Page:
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President Trump filed suit alleging that the House Committee on Oversight and Reform's investigation into his financial records serves no legitimate purpose. He sued to prevent Mazars, an accounting firm, from complying with the Committee's subpoena. The DC Circuit affirmed the district court's grant of summary judgment to the Committee, holding that the Committee possesses authority under both the House Rules and the Constitution to issue the subpoena, and Mazars must comply. The court held that, in issuing the challenged subpoena, the Committee was engaged in a legitimate legislative investigation, rather than an impermissible law enforcement inquiry; at bottom, the subpoena is a valid exercise of the legislative oversight authority because it seeks information important to determining the fitness of legislation to address potential problems within the Executive Branch and the electoral system; it does not seek to determine the President's fitness for office; and the documents sought are reasonably relevant to the Committee's legitimate legislative inquiry. Finally, the court held that it had no need and no authority to interpret the House Rules narrowly to deny the Committee the authority it claims. View "Trump v. Mazars USA, LLP" on Justia Law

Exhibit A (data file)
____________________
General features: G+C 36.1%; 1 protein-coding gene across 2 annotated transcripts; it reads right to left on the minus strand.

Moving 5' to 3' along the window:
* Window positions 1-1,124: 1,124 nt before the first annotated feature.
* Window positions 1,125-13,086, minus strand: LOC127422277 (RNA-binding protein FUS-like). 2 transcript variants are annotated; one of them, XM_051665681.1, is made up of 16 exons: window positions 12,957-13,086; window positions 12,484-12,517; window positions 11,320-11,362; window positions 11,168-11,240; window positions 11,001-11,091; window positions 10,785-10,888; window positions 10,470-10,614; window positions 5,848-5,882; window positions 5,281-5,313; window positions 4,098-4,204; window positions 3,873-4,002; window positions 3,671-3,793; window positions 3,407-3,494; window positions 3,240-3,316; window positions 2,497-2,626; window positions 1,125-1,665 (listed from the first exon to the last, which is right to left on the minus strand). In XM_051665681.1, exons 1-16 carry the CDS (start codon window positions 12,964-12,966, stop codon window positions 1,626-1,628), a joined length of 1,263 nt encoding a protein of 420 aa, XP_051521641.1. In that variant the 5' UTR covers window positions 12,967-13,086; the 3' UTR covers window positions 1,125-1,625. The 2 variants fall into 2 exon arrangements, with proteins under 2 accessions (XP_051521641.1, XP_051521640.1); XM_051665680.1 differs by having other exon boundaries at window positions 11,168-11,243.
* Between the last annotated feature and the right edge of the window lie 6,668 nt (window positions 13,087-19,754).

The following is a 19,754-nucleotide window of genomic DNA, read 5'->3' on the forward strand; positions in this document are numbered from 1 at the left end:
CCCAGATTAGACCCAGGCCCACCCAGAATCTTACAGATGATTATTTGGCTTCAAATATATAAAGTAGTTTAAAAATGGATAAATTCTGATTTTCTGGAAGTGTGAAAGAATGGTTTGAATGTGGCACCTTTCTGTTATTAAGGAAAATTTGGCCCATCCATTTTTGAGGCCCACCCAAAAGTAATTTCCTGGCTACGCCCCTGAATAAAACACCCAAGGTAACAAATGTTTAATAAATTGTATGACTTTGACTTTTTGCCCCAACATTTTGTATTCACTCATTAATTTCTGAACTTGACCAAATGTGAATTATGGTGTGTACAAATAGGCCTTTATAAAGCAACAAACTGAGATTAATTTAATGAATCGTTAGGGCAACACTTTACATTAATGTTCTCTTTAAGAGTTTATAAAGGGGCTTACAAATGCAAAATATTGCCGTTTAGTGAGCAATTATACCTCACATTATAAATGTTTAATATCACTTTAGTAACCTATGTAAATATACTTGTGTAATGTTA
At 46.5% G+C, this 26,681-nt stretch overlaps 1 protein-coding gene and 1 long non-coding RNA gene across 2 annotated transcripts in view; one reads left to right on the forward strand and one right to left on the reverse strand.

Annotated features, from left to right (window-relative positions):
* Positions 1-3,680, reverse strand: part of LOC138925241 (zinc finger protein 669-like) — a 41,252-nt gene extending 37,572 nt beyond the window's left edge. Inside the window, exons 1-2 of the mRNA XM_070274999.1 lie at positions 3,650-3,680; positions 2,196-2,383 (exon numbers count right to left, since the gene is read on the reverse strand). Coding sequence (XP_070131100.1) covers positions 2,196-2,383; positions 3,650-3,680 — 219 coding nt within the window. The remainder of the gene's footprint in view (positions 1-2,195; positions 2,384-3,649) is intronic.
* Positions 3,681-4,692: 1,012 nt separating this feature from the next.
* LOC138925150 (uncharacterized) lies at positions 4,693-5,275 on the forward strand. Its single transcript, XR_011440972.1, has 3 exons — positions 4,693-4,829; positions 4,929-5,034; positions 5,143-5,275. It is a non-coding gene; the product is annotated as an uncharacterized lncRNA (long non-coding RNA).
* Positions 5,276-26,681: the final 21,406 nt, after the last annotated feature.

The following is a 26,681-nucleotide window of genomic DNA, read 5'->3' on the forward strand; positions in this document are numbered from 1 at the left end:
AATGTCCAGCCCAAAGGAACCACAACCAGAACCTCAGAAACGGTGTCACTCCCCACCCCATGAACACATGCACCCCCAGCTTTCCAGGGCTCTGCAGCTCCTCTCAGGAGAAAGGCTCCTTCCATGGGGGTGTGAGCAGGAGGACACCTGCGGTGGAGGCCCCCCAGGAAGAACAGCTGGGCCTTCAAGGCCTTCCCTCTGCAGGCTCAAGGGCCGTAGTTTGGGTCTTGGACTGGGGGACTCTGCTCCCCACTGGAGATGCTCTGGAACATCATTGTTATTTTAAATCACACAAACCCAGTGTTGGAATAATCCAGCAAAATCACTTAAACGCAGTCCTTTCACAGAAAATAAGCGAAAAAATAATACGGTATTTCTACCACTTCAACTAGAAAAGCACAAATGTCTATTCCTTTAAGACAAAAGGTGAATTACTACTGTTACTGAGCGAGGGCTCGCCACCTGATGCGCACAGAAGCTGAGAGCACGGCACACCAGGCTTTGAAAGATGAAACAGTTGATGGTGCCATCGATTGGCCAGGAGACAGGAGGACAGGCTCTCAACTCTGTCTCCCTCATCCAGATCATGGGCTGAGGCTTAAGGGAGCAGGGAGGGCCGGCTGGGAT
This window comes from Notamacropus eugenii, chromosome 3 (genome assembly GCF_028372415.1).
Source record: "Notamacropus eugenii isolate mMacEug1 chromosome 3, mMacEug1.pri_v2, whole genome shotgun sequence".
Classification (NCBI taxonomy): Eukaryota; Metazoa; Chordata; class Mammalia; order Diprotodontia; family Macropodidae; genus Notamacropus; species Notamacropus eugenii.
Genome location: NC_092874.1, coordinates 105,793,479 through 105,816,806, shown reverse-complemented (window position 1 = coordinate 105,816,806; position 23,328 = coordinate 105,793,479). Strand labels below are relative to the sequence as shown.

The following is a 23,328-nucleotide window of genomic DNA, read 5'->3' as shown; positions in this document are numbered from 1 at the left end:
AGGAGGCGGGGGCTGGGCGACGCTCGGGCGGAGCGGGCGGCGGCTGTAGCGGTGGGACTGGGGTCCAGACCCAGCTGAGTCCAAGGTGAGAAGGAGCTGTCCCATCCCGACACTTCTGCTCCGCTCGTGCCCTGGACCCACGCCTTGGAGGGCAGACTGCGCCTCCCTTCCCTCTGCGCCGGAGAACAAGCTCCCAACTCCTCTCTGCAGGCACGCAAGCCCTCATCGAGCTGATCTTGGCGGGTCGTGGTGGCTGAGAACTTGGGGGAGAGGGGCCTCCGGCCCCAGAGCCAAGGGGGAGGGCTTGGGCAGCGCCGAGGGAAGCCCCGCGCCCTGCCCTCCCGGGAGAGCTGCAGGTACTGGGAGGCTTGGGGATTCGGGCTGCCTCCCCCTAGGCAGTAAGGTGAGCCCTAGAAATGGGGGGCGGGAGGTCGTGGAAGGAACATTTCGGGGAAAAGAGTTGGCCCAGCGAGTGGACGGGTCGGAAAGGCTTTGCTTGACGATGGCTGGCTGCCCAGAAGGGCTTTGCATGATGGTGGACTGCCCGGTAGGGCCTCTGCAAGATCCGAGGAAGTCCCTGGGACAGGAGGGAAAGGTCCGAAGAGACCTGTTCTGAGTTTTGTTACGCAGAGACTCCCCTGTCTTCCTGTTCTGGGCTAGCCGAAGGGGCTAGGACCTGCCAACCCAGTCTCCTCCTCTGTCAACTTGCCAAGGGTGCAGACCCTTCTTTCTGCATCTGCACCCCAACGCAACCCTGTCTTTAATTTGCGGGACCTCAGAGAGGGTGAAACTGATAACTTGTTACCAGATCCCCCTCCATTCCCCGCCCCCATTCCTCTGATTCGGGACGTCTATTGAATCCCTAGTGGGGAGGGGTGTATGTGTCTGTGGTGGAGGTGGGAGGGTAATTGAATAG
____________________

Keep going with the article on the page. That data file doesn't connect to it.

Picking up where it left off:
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The DC Circuit declined to vacate the FCC's 2018 Order in its entirety, which classified broadband internet access services as an information service under Title I of the Communications Act of 1934, as amended by the Telecommunications Act of 1996. Specifically, the 2018 Order classified broadband internet as an "information service," and mobile broadband as a "private mobile service." In the Order, the Commission adopted transparency rules intended to ensure that consumers have adequate data about Internet Service Providers' network practices, and the Commission applied a cost-benefit analysis, concluding that the benefits of a market-based, "light-touch" regime for Internet governance outweighed those of common carrier regulation under Title II. The court held, under the guidance of National Cable & Telecomms. Ass'n v. Brand X Internet Servs., 545 U.S. 967, 980–981 (2005), that the Commission permissibly classified broadband Internet access as an "information service" by virtue of the functionalities afforded by DNS and caching. The court also held that, even though petitioners' reading of a functional equivalence in 47 U.S.C. 332(d)(3) was not foreclosed by the statute, the agency's interpretation of that term, and its application to mobile broadband, were reasonable and merit Chevron deference. Furthermore, the court held that the Commission's rationales in favor of its reading of Section 706 of the Telecommunications Act was reasonable, and agreed that the transparency rule was authorized by 47 U.S.C. 257. Therefore, the court upheld the 2018 Order with two exceptions. The court held that the Commission has not shown legal authority to issue its Preemption Directive, which would have barred states from imposing any rule or requirement that the Commission "repealed or decided to refrain from imposing" in the Order or that is "more stringent" than the Order. Accordingly, the court vacated that portion of the Order. The court also remanded the Order to the agency on three discrete issues regarding public safety, pole attachments, and the Lifeline Program. View "Mozilla Corp. v. FCC" on Justia Law